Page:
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The University of Oxford has enjoyed a successful collaboration with McGill University in Canada since 2009. Projects supported by the scheme have recently led to the publication of two significant research papers.

Further success for oxford mcgill neuroscience collaboration

The collaboration between teams led by Philip Biggin from Oxford University’s Department of Biochemistry and Derek Bowie from the Department of Pharmacology and Therapeutics at McGill was originally fostered by through a workshop funded by the scheme.

The partnership has flourished and has resulted in an important advance in our understanding of the regulation of kainate receptors. Writing in Nature Structural & Molecular Biology, Musgaard et al., investigated the effects of cation binding site mutations on kainate receptor desensitization. The findings highlight the role of cation binding in controlling the transition between the activated and desensitized states of the receptors. However, Philip Biggin is quick to point out that further work on whole tissue samples is required to fully understand the physiological implications of these findings.

In a further collaboration, Katie Watkins from from the Department of Experimental psychology’s Speech and Brain Group has been working with Denise Klein, from the Cognitive Neuroscience Unit at McGill to investigate the development of language. Their grant for a pilot project together was awarded at the start of the scheme in 2010. The collaboration has grown and led to a number of joint publications the most recent of which looks at the effects of learning a second language.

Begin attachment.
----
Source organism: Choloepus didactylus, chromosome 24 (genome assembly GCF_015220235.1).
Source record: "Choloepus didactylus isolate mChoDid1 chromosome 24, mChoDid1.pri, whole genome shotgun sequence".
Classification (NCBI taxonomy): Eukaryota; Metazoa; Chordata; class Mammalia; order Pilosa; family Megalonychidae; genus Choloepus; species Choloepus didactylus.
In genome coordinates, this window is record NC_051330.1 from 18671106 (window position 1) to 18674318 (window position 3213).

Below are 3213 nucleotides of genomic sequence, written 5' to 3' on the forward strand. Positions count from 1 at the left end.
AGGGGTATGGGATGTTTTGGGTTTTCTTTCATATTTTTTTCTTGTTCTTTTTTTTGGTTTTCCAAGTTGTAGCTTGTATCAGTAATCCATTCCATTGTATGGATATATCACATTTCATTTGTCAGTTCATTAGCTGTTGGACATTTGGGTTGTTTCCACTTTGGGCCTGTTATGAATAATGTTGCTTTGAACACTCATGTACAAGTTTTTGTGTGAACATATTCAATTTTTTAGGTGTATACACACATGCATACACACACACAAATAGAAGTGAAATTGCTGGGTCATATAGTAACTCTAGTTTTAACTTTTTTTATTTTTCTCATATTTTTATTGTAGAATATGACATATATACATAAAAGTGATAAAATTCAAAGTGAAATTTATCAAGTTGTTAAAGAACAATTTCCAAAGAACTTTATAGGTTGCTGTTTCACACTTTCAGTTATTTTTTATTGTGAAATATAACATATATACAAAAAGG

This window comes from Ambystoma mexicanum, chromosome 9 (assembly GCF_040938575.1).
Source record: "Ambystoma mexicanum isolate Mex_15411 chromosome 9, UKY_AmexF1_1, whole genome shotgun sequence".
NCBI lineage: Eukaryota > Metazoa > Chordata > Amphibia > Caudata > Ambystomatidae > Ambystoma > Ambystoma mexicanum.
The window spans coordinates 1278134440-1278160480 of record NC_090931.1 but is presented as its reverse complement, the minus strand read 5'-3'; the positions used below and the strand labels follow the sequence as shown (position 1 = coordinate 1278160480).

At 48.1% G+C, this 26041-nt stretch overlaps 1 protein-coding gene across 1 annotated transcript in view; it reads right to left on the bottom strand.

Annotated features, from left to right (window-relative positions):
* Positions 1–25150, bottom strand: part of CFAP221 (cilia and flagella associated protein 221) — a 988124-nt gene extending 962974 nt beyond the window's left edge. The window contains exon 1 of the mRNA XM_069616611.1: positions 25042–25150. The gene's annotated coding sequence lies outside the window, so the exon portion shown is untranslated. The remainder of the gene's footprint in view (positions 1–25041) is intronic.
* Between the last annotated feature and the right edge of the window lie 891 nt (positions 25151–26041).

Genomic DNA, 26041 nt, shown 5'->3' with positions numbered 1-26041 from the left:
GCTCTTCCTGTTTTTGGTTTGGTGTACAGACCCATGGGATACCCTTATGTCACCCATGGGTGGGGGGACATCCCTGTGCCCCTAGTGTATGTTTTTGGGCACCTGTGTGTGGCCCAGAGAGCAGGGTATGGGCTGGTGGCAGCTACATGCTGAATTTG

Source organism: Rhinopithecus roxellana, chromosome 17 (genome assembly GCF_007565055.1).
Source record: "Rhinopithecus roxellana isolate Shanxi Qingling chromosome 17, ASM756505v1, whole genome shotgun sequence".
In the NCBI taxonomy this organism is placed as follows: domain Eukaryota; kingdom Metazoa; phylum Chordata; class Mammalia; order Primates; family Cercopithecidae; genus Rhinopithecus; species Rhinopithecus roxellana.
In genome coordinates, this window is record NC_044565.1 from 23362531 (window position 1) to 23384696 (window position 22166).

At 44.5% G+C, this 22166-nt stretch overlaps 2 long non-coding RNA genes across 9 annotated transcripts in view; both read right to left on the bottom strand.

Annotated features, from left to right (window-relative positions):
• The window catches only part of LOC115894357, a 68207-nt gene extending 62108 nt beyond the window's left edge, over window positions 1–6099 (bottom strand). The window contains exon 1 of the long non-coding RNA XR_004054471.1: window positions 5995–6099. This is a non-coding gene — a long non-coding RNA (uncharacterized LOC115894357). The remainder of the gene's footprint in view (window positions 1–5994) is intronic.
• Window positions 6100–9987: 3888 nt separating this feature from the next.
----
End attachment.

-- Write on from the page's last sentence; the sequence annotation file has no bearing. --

The paper in press in Brain and Language reports structural changes in the left inferior frontal gyrus of individuals who learned a second language after becoming proficient in their first language. This increased cortical thickness was not observed in monolinguals or individuals who had learned their languages simultaneously. The results demonstrate that learning a second language after gaining proficiency in the first language modifies brain structure in an age-dependent manner. The authors speculate that this may provide some explanation for why many people find it difficult to learn a second language later in life.

The last funding round is now closed. However, the partnership has been developed into a tripartite scheme including the University of Oxford, McGill and the prestigious Zentrum Fur Neurowissenschaften (ZNZ), Zurich (a partnership of neuroscience groups in Zurich University and the Swiss Federal Institute of Technology). The new scheme will launch in 2014.